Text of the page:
As with much of the work and results in the psychedelic therapy world, the reality of these medicines as “magic pills” isn’t so much ‘either/or’, but ‘both/and’. They are both incredibly powerful and beneficial experiences, and they are made that way through a much more comprehensive experiential arc than just the medicine experiences themselves.

There are significant and important components of the preparation, processing, and integration factors that contribute to the results that clients see, and there are significant and important experiences that arise within the sessions, or come about as a by-product of taking the medicines themselves. 

It is by embracing a more holistic view of psychedelic therapy and ketamine treatment that the full power and potential of these experiences are unlocked. Yes, there are incredible results that arise through this work where other combinations of psychotherapy and pharmacology have been unable to. Some examples are enduring smoking-cessation brought about by a single psilocybin session, or in helping an individual heal treatment-resistant depression, These results are real and promising, but they are results that were achieved through the entirety of the psychedelic therapy structure and experience, not simply the medicine experiences themselves.

The Greatest Benefits Are Achieved Through Holistic Treatment

Psychedelic medicines are not magic pills, but the results that psychedelic therapy programs are achieving for clients is remarkable and worth paying attention to. Research being done continues to support the validity of these claims.

There must be a cautious optimism applied in these discussions, to give credence to both the medicine and the programs, and who these experiences are suitable for and who they aren’t. 

With all parties and stakeholders involved taking this more holistic view, the psychedelic medicine world can continue to refine and improve, providing greater healing for clients and replicable, effective protocols for the practitioners and organizations facilitating these experiences.

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Disclaimer

Sources

This article is for informational purposes only and is not intended to be a substitute for professional medical advice. Always talk to your doctor about the risks and benefits of any treatment. If you are in a life-threatening situation, call the National Suicide Prevention Line at +1 (800) 273-8255, call 911, or go to the nearest emergency room.

Important FDA Safety Information

Ketamine is not FDA-approved for the treatment of depression or anxiety. Learn more about off-label uses here.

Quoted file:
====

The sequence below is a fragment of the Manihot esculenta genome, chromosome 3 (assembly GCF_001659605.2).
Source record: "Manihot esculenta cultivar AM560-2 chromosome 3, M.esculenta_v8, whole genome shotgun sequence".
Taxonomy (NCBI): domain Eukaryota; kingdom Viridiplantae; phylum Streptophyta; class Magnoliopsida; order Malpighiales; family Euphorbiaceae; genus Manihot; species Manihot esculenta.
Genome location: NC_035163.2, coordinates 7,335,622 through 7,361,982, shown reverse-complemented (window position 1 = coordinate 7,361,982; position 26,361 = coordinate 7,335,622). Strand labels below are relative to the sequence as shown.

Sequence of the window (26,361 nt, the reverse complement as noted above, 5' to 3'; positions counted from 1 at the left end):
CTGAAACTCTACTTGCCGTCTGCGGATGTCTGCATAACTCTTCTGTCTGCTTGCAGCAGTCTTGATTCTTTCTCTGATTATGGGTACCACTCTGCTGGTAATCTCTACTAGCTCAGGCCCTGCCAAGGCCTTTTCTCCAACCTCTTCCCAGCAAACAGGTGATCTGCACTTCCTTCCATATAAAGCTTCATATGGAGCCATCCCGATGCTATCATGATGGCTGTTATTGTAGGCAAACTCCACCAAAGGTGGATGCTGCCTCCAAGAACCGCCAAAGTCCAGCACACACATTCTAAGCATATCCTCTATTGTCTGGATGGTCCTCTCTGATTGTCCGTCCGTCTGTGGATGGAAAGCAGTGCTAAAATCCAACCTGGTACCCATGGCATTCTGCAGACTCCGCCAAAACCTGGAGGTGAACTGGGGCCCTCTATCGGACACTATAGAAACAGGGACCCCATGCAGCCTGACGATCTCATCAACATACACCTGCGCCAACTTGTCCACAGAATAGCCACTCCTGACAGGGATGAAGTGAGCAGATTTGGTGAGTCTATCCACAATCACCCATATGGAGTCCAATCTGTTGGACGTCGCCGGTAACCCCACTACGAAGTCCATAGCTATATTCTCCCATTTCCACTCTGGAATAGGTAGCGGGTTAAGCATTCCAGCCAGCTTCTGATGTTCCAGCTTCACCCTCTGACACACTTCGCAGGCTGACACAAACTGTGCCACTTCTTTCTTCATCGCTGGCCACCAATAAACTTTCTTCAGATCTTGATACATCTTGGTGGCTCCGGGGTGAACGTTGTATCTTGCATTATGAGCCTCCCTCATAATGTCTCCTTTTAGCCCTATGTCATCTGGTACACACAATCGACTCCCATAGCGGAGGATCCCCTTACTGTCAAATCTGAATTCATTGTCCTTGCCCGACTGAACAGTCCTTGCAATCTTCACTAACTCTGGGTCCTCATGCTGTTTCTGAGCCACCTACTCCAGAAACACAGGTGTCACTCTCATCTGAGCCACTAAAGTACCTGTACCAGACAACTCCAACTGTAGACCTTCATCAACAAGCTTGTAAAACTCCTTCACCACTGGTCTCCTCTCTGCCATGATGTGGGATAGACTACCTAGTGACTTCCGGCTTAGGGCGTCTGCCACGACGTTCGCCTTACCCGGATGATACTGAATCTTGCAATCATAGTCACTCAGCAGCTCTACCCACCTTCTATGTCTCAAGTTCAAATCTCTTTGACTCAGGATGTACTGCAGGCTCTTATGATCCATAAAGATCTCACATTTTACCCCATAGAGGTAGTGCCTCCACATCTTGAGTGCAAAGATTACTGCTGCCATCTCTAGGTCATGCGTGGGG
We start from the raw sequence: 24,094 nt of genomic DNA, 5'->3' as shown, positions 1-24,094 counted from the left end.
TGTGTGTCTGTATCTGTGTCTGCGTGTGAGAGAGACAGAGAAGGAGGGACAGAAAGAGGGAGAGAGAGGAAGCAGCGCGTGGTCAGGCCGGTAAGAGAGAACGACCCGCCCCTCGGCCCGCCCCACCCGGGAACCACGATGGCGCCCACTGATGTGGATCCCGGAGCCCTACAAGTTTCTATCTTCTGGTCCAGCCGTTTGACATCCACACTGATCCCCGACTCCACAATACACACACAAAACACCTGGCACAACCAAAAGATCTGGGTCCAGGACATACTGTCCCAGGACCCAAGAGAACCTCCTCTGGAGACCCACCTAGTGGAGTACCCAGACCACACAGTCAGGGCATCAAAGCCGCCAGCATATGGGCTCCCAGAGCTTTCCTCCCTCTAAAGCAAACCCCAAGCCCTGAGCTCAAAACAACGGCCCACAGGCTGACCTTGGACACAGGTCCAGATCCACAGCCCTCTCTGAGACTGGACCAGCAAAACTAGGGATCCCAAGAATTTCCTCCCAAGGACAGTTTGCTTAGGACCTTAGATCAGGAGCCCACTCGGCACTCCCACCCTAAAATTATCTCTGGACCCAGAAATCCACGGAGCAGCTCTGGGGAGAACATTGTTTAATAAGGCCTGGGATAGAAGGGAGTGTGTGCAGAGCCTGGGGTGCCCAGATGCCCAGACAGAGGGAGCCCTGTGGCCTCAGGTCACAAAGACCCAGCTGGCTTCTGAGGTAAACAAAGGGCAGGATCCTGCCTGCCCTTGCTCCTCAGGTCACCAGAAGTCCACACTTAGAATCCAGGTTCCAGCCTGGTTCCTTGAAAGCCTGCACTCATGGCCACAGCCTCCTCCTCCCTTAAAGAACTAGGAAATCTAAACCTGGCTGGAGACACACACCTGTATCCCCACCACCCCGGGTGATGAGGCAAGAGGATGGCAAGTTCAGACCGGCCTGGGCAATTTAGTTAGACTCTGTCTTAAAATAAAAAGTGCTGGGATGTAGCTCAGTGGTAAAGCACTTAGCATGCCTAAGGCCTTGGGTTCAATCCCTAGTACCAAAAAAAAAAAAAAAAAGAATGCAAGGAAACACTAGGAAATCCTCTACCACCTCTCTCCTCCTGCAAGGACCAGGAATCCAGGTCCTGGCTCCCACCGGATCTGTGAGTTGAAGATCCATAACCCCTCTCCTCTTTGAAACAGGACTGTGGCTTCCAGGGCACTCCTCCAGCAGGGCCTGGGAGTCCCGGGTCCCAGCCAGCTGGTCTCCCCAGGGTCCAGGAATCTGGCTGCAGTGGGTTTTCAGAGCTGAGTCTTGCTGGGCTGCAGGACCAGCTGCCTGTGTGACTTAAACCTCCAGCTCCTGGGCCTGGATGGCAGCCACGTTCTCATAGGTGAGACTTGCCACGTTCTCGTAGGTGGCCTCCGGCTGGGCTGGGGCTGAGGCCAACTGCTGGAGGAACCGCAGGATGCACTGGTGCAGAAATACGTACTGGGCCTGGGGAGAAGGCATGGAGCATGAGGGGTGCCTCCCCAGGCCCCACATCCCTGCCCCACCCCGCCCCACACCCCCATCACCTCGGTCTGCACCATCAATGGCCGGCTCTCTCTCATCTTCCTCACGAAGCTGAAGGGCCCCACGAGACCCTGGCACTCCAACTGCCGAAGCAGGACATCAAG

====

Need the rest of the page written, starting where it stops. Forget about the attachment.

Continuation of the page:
Side effects of ketamine treatment may include: altered sense of time, anxiety, blurred vision, diminished ability to see/hear/feel, dry mouth, elevated blood pressure or heart rate, elevated intraocular or intracranial pressure, excitability, loss of appetite, mental confusion, nausea/vomiting, nystagmus (rapid eye movements), restlessness, slurred speech, synesthesia (a mingling of the senses).

Do not proceed with ketamine treatment if any of the following apply to you:

  • Allergic to ketamine
  • Symptoms of psychosis or mania
  • Uncontrolled high blood pressure
  • CHF or other serious heart problem
  • Severe breathing problem
  • History of elevated intraocular or intracranial pressure
  • History of hyperthyroidism
  • Other serious medical illness
  • Pregnant, nursing, or trying to become pregnant

Ketamine has been reported to produce issues including, but not limited to, those listed below. However, lasting adverse side-effects are rare when medical protocols are carefully followed.

While ketamine has not been shown to be physically addictive, it has been shown to cause moderate psychological dependency in some recreational users.

  • In rare cases, frequent, heavy users have reported increased frequency of urination, urinary incontinence, pain urinating, passing blood in the urine, or reduced bladder size
  • Ketamine may worsen problems in people with schizophrenia, severe personality disorders, or other serious mental disorders.
  • Users with a personal or family history of psychosis should be cautious using any psychoactive substance, including ketamine, and discuss potential risks with your MindBloom clinician before proceeding with treatment.
  • The dissociative effects of ketamine may increase patient vulnerability and the risk of accidents.

To promote positive outcomes and ensure safety, follow these ketamine treatment guidelines:

  • Do not operate a vehicle (e.g., car, motorcycle, bicycle) or heavy machinery following treatment until you’ve had a full night of sleep
  • Refrain from taking benzodiazepines or stimulants for 24 hours prior to treatment
  • Continue to take antihypertensive medication as prescribed
  • Avoid hangovers or alcohol intake
  • Refrain from consuming solid foods within 3 hours prior to treatment and liquids within 1 hour prior to treatment
  • Ketamine treatment should never be conducted without a monitor present to ensure your safety
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Is Ketamine a "Magic Pill" Treatment?